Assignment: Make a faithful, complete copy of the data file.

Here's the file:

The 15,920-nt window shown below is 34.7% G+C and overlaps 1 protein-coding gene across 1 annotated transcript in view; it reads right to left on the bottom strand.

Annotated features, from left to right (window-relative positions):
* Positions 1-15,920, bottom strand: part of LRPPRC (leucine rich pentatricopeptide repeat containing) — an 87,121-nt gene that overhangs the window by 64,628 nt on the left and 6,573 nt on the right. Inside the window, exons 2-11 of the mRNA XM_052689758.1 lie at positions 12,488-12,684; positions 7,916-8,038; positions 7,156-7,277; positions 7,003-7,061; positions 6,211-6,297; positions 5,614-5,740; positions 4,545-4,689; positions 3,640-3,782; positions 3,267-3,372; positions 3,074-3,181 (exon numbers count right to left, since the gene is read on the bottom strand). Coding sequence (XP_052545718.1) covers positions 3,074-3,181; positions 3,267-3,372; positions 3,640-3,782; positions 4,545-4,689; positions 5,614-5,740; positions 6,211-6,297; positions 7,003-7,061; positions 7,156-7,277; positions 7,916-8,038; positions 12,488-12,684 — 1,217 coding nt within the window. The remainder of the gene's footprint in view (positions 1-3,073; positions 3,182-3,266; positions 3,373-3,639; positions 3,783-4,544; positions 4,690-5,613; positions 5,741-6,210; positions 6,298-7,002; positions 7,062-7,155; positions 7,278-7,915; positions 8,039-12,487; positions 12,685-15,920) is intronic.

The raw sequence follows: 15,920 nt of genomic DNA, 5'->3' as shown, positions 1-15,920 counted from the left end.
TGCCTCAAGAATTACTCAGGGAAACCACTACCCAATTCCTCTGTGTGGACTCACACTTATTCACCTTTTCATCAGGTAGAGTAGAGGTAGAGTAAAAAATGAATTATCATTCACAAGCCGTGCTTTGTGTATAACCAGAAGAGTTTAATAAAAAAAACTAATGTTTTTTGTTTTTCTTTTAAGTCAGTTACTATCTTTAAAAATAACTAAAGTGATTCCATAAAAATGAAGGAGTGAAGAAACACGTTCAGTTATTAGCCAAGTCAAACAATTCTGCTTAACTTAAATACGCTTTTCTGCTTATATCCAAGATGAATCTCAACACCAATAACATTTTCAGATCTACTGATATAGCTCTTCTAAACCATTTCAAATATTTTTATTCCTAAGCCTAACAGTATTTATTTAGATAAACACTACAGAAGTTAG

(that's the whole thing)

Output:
The 15,920-nt window shown below is 34.7% G+C and overlaps 1 protein-coding gene across 1 annotated transcript in view; it reads right to left on the bottom strand.

Annotated features, from left to right (window-relative positions):
* Positions 1-15,920, bottom strand: part of LRPPRC (leucine rich pentatricopeptide repeat containing) — an 87,121-nt gene that overhangs the window by 64,628 nt on the left and 6,573 nt on the right. Inside the window, exons 2-11 of the mRNA XM_052689758.1 lie at positions 12,488-12,684; positions 7,916-8,038; positions 7,156-7,277; positions 7,003-7,061; positions 6,211-6,297; positions 5,614-5,740; positions 4,545-4,689; positions 3,640-3,782; positions 3,267-3,372; positions 3,074-3,181 (exon numbers count right to left, since the gene is read on the bottom strand). Coding sequence (XP_052545718.1) covers positions 3,074-3,181; positions 3,267-3,372; positions 3,640-3,782; positions 4,545-4,689; positions 5,614-5,740; positions 6,211-6,297; positions 7,003-7,061; positions 7,156-7,277; positions 7,916-8,038; positions 12,488-12,684 — 1,217 coding nt within the window. The remainder of the gene's footprint in view (positions 1-3,073; positions 3,182-3,266; positions 3,373-3,639; positions 3,783-4,544; positions 4,690-5,613; positions 5,741-6,210; positions 6,298-7,002; positions 7,062-7,155; positions 7,278-7,915; positions 8,039-12,487; positions 12,685-15,920) is intronic.

The raw sequence follows: 15,920 nt of genomic DNA, 5'->3' as shown, positions 1-15,920 counted from the left end.
TGCCTCAAGAATTACTCAGGGAAACCACTACCCAATTCCTCTGTGTGGACTCACACTTATTCACCTTTTCATCAGGTAGAGTAGAGGTAGAGTAAAAAATGAATTATCATTCACAAGCCGTGCTTTGTGTATAACCAGAAGAGTTTAATAAAAAAAACTAATGTTTTTTGTTTTTCTTTTAAGTCAGTTACTATCTTTAAAAATAACTAAAGTGATTCCATAAAAATGAAGGAGTGAAGAAACACGTTCAGTTATTAGCCAAGTCAAACAATTCTGCTTAACTTAAATACGCTTTTCTGCTTATATCCAAGATGAATCTCAACACCAATAACATTTTCAGATCTACTGATATAGCTCTTCTAAACCATTTCAAATATTTTTATTCCTAAGCCTAACAGTATTTATTTAGATAAACACTACAGAAGTTAG